I try to explain to Erik, a colleague what a chatbot is: "with a chatbot you can have a conversation in a messenger program, like Facebook messenger" Answer: "OKeee, so it is the virtual employee on a website who answers your questions?" "Mmm, ha, yes, these are also chatbots, but there are many more types of chatbots, think of CNN's chatbot on Facebook who will tell you about the latest newsitems via chat". "Ah, so it's another way to get news? I'm not on Facebook messenger myself so I do not know what a chat is." the Dutch Eva Jinek Chatbot with background newsActually it is not so easy to explain what a chatbot is to someone who has no experience with it. Perhaps the best way to start understanding this phenomenon is to follow a number of them, and get a feeling for it. Choose from my list below with nice chatbots or choose yourself from the long list of bots on the website There’s a bot for that.Use the Duolingo bot to learn a language. For Spanish, French, German. Via the Apple appstorePoncho de Weather cat will tell you the weather and crack a joke via Facebook messengerWork on your health with the Healthybot. Works through SlackYou can get relevant HBR articles via Slack The Heston bot voor Skype will bring your cooking skills to Michelin stardom.  Why are chatbots hot? Messenging programs are are chat programs such as Facebook messenger, Whatsapp, Skype chat or Slack chat in which you chat one-to-one with someone. Communication in sessenging programmes are surpassing the number of communications in social media. About 1.4 billion people used Messaging Apps in 2016. This means that they are already chatting a lot and are for instance every day on Facebook's messenger with friends. It is a good strategy to go to people where they already are, so they do not have to develop new habits or get to know new platforms.Chatbots to support learning & development You can be very creative thinking about possible solutions with chatbots! Personally I am thinking there is huge potential for the following categories:Reflective or coach bots. Bots can support reflection very well. I work with colleagues on a 'confessional' bot based on the principles of 'the confessional box'. The interesting thing is that sometimes reflection works better with a bot who doesn't judge you. This is also used in therapies. Read for instance about Eliza the therapeutic chatbot.Educational bots. There are bots who can show you new things and teach you something like about art. In the Netherlands for instance there is the KBlab chatbot who will send you a piece of art from the Dutch Cultural Heritage collection every day with some explanation. Language bots. To learn a language you can converse with bots in your preferred language. See duolingo bots.Helpdesk bots. Of course, you can also use a chatbot similar to a customer bot on a website but now helping your employees. For instance let a bot explain how to use a platform. Teacher or facilitator bots. These facilitate online courses. A chatbot can help you with the online sessions and guide you through the program. Read the interesting experience of Helen Blunden.Quantified self bots. There are bots who ask you for information and return it to you at certain time. This can be very insightful for self reflection. An example of this is He will asks you at the end of every day how your day was. After a week or month you can see the overview and reflect on it. On which days did you feel the best and why?The bot or not test by the VPROAre all chatbots clumsy? A nice test by the Dutch VPRO is bot or not. On the site you could chat and were brought into contact with a person or a chatbot. You wouldn't know. You'd have to guess which one you had in front of you. I got it wrong! 18% of the bots are convincing enough. Bots are getting smarter in conversation. For this you ne[...]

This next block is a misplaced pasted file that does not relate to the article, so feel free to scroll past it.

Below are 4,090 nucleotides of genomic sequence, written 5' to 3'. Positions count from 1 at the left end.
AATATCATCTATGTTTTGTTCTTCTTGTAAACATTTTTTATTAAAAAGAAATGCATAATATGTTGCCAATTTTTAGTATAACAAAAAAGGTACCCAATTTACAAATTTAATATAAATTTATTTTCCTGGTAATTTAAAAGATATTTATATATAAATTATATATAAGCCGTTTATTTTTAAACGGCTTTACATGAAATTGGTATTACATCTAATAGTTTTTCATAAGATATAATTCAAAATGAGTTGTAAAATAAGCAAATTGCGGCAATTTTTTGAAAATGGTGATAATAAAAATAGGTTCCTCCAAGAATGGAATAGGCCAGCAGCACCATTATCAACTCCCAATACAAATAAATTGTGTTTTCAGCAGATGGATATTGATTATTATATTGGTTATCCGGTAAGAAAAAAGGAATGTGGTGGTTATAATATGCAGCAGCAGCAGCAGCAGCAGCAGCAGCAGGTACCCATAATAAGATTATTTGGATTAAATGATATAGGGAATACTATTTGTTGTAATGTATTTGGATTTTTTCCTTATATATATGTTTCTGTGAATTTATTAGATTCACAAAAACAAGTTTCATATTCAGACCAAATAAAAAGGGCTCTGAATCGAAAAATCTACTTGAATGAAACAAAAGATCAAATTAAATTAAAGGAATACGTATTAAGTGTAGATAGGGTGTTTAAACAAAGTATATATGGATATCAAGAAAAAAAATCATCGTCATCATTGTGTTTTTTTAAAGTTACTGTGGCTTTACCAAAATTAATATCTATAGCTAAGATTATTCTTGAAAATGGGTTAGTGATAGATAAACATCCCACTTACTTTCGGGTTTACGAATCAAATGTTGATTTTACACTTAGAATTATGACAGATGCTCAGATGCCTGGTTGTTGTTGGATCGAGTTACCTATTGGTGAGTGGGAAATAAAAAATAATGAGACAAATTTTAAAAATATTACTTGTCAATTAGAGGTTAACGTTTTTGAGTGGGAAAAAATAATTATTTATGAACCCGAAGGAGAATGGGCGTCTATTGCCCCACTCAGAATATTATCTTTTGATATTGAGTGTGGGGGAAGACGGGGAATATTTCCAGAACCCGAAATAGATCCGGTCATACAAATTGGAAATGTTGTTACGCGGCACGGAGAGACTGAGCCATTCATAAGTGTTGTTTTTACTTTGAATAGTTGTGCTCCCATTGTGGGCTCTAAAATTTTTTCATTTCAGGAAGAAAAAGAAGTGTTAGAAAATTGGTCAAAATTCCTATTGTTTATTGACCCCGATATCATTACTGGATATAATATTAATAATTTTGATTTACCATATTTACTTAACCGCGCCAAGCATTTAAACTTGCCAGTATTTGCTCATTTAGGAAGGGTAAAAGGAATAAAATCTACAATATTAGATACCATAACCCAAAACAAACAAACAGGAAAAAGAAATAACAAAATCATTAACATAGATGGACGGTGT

Learning poses or learning to model?